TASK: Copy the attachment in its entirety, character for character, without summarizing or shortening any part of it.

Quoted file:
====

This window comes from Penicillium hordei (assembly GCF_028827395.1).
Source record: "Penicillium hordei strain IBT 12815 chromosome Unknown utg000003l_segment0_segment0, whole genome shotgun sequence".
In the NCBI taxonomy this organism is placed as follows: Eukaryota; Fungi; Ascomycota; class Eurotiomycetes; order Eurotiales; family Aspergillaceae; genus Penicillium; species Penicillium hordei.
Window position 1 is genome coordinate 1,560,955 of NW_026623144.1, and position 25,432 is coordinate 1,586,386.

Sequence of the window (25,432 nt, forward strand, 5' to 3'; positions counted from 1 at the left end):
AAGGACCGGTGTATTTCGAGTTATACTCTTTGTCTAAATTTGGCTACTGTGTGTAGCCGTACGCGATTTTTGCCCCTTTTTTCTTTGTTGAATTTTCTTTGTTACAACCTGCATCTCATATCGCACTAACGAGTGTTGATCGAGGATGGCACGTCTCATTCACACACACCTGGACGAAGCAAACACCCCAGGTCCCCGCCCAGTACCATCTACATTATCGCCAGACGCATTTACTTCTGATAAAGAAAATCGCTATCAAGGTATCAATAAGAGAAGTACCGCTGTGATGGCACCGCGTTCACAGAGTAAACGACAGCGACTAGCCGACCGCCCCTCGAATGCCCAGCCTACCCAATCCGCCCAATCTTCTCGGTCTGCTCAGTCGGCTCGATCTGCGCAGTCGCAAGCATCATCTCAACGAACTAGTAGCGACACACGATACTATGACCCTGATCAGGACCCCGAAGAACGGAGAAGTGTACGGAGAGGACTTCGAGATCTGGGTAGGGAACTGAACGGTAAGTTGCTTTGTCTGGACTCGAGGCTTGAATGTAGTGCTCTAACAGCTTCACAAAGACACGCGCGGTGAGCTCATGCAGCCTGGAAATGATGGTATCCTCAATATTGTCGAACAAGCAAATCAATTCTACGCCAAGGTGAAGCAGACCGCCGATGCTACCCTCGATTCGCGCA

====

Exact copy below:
This window comes from Penicillium hordei (assembly GCF_028827395.1).
Source record: "Penicillium hordei strain IBT 12815 chromosome Unknown utg000003l_segment0_segment0, whole genome shotgun sequence".
In the NCBI taxonomy this organism is placed as follows: Eukaryota; Fungi; Ascomycota; class Eurotiomycetes; order Eurotiales; family Aspergillaceae; genus Penicillium; species Penicillium hordei.
Window position 1 is genome coordinate 1,560,955 of NW_026623144.1, and position 25,432 is coordinate 1,586,386.

Sequence of the window (25,432 nt, forward strand, 5' to 3'; positions counted from 1 at the left end):
AAGGACCGGTGTATTTCGAGTTATACTCTTTGTCTAAATTTGGCTACTGTGTGTAGCCGTACGCGATTTTTGCCCCTTTTTTCTTTGTTGAATTTTCTTTGTTACAACCTGCATCTCATATCGCACTAACGAGTGTTGATCGAGGATGGCACGTCTCATTCACACACACCTGGACGAAGCAAACACCCCAGGTCCCCGCCCAGTACCATCTACATTATCGCCAGACGCATTTACTTCTGATAAAGAAAATCGCTATCAAGGTATCAATAAGAGAAGTACCGCTGTGATGGCACCGCGTTCACAGAGTAAACGACAGCGACTAGCCGACCGCCCCTCGAATGCCCAGCCTACCCAATCCGCCCAATCTTCTCGGTCTGCTCAGTCGGCTCGATCTGCGCAGTCGCAAGCATCATCTCAACGAACTAGTAGCGACACACGATACTATGACCCTGATCAGGACCCCGAAGAACGGAGAAGTGTACGGAGAGGACTTCGAGATCTGGGTAGGGAACTGAACGGTAAGTTGCTTTGTCTGGACTCGAGGCTTGAATGTAGTGCTCTAACAGCTTCACAAAGACACGCGCGGTGAGCTCATGCAGCCTGGAAATGATGGTATCCTCAATATTGTCGAACAAGCAAATCAATTCTACGCCAAGGTGAAGCAGACCGCCGATGCTACCCTCGATTCGCGCA